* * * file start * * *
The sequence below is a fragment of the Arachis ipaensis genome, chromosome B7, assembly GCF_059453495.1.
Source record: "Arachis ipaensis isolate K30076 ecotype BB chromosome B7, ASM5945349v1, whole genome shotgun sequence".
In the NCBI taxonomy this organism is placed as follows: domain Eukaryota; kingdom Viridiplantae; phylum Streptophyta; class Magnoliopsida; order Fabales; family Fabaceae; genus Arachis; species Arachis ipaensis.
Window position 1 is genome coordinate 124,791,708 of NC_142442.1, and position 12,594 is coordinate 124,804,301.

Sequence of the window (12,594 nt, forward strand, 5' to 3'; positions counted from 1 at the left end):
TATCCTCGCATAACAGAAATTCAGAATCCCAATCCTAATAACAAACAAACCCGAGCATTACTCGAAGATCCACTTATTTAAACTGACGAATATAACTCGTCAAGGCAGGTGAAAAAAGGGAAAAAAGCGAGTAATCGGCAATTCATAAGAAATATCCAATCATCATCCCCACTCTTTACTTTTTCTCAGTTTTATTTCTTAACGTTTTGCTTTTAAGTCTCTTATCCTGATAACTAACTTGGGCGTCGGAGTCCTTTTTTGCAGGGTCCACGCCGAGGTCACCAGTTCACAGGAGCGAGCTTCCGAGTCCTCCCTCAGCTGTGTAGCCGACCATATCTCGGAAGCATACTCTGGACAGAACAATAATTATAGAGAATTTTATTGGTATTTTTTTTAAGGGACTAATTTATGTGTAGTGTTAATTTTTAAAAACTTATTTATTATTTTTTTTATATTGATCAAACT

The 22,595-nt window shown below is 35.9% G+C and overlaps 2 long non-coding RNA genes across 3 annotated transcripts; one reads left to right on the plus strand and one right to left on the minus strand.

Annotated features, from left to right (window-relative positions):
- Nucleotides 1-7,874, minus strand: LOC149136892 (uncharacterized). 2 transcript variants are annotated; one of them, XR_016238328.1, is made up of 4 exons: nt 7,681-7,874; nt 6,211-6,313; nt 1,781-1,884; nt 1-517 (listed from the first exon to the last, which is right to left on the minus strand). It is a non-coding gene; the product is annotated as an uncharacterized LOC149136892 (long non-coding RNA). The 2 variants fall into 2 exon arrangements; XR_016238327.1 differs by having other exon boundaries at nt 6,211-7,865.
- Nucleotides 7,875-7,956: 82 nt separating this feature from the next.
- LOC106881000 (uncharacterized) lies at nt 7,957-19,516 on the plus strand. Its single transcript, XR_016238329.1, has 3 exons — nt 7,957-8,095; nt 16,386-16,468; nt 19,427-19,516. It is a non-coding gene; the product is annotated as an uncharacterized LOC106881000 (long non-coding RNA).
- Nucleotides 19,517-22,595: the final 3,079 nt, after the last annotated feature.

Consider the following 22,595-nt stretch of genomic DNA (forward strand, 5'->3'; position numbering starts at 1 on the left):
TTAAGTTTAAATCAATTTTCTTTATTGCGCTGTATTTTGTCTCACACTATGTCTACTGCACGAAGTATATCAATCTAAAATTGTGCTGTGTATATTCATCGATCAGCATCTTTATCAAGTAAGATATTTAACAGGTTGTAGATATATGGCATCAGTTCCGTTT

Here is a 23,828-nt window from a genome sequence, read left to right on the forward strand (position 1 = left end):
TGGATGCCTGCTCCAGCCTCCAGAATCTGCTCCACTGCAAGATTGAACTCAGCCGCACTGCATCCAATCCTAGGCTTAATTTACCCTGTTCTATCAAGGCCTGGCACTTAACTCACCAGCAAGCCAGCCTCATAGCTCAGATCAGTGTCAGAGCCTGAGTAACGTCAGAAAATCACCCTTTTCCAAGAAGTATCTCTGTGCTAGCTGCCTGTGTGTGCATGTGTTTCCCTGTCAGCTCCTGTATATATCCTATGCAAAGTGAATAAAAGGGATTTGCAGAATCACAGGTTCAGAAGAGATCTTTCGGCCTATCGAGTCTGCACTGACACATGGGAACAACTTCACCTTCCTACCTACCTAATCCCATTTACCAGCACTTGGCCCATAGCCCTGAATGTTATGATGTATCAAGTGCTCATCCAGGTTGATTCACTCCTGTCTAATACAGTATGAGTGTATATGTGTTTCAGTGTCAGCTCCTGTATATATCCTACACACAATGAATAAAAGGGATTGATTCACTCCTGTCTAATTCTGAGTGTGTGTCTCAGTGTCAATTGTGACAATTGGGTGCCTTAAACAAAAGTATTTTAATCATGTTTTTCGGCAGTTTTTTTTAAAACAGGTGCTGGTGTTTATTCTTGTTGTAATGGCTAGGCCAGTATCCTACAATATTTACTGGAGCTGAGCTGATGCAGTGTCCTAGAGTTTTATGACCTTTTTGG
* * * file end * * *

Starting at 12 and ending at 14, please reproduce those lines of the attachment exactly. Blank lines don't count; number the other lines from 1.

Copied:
- Nucleotides 19,517-22,595: the final 3,079 nt, after the last annotated feature.

Consider the following 22,595-nt stretch of genomic DNA (forward strand, 5'->3'; position numbering starts at 1 on the left):
TTAAGTTTAAATCAATTTTCTTTATTGCGCTGTATTTTGTCTCACACTATGTCTACTGCACGAAGTATATCAATCTAAAATTGTGCTGTGTATATTCATCGATCAGCATCTTTATCAAGTAAGATATTTAACAGGTTGTAGATATATGGCATCAGTTCCGTTT